As Featured on National Public Radio's “The State of Things”
“When spineless literature professor Stanley Quandary starts having peculiar dreams, his life turns in a bold new direction. The dreams harbor an academic discovery that will rock Western civilization: the truth about who wrote Shakespeare. Duke University law professor James Boyle portrays the centuries old Shakespeare authorship debate in all its wacky complexity in his debut work of fiction, The Shakespeare Chronicles” The State of Things NPR / WUNC
“James Boyle can make a... subject intelligible, interesting, and fun for a popular audience while not sacrificing a whit of rigor. It's all there, worn as lightly as an Elizabethan courtier's sprezzatura performance. But the truth is that he's missed his calling. He's simply a brilliant satirist.” Sally Greene, Greenespace
"Fun literary mystery!" -- Cory Doctorow, BoingBoing
From the Publisher
In this "fun literary mystery" (Boing Boing) James Boyle, who critics describe as "simply a brilliant satirist" (Sally Greene, Greenspace) "portrays the centuries old Shakespeare authorship debate in all its complexity." (NPR/WUNC's The State of Things.)
The origins of this book stretch back to a public mock trial in front of three Supreme Court Justices over the question "who wrote Shakespeare?" Boyle was the lawyer arguing that William Shakespeare, the man from Stratford-on-Avon, was indeed the author of the plays and poems we know so well. He became fascinated by the hundred and fity year old struggle over the "authorship question," an struggle that has produced conspiracy theories reminiscent of The Da Vinci Code, full of royal entanglements, secret plots, coded messages in the plays, illicit love affairs and forged documents. The stories are fascinating in their own right; even more interesting is why we care so much about the answer. Jumping between Elizabethan England and a contemporary love affair, this novel explores both questions.
A contemporary academic..
"I write this down because these happenings should not go unrecorded. In these pages I will expose probably the greatest fraud ever perpetrated on the world. And, if things proceed as they have been, I will shortly have conclusive historical proof of what I say. I will tell the truth, let those with faint hearts edit it as they wish."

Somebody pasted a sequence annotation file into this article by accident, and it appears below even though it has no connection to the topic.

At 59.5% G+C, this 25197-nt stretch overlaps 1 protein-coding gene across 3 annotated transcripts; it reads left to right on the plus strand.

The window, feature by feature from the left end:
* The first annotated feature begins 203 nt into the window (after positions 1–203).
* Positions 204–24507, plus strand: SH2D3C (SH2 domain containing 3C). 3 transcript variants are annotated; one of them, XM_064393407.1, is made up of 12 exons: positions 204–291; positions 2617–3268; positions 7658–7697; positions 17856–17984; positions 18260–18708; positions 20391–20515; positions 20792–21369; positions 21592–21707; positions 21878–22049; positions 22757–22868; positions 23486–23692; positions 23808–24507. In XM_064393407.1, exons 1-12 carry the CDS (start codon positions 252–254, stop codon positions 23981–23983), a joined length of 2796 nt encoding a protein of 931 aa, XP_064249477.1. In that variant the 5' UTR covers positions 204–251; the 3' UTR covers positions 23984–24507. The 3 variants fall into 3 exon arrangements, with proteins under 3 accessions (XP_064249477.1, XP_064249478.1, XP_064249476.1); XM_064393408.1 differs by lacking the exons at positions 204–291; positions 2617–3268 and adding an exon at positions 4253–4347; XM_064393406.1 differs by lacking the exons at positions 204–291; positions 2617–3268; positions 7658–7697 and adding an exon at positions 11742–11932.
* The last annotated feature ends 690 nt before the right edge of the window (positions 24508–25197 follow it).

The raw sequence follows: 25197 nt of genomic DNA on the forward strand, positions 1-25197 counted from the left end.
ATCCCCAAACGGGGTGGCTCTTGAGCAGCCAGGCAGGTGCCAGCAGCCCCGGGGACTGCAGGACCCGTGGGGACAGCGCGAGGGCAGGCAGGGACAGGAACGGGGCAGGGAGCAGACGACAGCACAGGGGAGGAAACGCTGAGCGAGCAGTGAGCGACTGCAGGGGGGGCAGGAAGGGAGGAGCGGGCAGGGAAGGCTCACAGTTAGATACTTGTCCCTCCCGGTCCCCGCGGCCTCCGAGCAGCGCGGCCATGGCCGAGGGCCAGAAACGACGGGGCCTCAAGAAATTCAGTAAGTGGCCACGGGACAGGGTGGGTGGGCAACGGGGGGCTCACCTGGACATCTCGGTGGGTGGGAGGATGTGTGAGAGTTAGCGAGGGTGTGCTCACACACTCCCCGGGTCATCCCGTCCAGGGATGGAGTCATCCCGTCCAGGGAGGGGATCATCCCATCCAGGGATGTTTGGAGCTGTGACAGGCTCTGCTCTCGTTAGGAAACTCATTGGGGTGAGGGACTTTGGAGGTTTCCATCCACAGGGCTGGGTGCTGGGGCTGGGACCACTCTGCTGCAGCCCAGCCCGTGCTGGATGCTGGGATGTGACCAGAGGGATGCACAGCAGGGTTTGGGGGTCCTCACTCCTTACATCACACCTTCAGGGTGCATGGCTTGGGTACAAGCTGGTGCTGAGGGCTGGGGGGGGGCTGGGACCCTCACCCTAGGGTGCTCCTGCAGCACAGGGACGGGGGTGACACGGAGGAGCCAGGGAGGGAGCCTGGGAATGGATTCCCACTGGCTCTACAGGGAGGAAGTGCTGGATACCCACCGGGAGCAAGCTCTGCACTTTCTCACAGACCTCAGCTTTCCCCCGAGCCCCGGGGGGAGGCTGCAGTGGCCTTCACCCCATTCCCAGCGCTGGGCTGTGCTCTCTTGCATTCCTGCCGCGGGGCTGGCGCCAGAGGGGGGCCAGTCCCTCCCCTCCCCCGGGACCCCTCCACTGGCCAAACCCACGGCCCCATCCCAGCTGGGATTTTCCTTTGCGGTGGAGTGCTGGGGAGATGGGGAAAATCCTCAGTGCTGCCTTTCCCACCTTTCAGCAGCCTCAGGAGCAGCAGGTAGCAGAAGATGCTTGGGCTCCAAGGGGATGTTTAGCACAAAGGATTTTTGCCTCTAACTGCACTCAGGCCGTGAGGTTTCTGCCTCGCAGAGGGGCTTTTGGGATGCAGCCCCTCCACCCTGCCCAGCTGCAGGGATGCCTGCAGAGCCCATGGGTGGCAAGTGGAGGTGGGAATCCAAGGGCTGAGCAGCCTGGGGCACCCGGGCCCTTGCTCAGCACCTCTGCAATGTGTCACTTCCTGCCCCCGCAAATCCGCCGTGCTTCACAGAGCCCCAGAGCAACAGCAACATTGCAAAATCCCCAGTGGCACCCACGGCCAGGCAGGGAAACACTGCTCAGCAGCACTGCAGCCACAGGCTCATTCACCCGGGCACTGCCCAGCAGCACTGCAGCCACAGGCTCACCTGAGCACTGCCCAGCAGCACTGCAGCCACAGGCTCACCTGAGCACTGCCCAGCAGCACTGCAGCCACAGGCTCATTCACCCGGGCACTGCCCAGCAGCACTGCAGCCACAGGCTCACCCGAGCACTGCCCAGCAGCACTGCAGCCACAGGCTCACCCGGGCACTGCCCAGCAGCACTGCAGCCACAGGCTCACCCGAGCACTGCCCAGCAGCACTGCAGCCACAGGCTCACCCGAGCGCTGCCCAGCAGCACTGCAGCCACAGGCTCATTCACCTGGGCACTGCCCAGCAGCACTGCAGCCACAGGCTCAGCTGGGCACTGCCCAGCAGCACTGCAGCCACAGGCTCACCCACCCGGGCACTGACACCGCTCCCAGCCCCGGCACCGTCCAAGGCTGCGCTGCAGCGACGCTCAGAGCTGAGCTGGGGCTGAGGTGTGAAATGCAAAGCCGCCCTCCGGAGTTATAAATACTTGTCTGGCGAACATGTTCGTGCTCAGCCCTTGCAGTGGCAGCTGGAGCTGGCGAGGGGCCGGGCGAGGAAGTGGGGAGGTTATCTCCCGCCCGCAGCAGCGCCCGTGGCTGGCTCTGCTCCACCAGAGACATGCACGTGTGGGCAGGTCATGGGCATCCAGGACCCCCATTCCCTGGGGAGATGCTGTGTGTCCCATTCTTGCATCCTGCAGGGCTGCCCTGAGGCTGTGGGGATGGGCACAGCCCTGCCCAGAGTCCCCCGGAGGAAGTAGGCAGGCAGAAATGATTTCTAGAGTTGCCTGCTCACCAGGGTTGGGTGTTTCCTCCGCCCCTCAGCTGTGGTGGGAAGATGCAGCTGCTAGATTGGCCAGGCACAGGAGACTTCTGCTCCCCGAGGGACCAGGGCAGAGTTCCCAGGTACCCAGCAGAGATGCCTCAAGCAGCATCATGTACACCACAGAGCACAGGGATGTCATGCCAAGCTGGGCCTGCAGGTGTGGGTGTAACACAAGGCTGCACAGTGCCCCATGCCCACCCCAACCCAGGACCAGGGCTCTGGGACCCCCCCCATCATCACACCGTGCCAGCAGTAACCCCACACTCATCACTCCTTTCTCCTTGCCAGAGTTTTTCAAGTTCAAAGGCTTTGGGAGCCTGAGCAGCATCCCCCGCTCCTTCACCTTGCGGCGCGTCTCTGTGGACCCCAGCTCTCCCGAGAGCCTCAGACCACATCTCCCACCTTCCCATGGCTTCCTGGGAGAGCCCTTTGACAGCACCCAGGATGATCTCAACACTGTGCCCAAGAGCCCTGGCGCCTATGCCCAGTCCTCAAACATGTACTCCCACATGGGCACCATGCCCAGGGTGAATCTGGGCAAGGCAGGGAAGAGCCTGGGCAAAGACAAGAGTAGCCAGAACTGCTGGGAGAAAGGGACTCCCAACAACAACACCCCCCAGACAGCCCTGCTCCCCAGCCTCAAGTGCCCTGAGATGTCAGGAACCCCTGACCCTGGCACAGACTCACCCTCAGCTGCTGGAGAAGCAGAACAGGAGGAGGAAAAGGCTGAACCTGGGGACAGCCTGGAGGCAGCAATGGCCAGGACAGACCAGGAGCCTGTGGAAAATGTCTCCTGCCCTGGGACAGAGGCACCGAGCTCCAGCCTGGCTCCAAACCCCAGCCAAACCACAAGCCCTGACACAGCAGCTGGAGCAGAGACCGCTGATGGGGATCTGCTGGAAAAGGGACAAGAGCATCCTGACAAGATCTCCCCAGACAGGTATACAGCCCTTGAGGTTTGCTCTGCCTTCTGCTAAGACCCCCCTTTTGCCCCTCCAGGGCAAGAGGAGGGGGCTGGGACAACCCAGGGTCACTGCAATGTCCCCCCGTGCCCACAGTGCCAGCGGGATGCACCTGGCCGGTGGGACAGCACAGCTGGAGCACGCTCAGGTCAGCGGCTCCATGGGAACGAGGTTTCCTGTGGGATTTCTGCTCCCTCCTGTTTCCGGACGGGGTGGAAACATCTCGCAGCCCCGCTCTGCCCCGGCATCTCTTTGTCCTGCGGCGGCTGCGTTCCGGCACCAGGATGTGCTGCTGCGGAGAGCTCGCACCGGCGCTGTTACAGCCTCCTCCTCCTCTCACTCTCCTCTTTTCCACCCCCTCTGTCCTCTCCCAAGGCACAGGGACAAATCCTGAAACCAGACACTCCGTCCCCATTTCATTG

who has disturbing dreams....
"One of the tapestries against the wall stirs and the young man moves. Christ, he is fast! He whirls to the table, scoops up the thing I thought was a letter opener and all in one movement rams it through the tapestry. As he does this, he screams, and for the first time I hear a voice clearly. "Cecil" he screams. A man falls out from behind the tapestry. Not slowly, the way they do in the films, but in clumsy agony, clutching himself and swearing...."
that seem to tell a story....
""Your Majesty" he says and I sense the rest only dimly. This must be Elizabeth! If she is in her late twenties then this must be somewhere around 1560. She is speaking again, asking the man when the court can hope to expect the pleasure of this fine young man's attendance. There is more laughter. Again it is too quick and nervous. Elizabeth turns to someone else, the hand drops from Edward's shoulder and the crowd turns away. Edward continues to stare at her. As the crowd mills about her she looks over her shoulder and sees him staring. She smiles, and this smile no-one sees but him."
which could change everything.
"I placed my prybar in the crack beside the slab marked 'Shakespeare,' hoping against hope they had labelled it correctly. The first stroke of the hammer made a noise like heaven falling. I had forgotten. This is a church. Its acoustics are meant to magnify the piping voices of English ministers, to clothe their reedy, Episcopalian tones in the glory of the God who roared from the burning bush."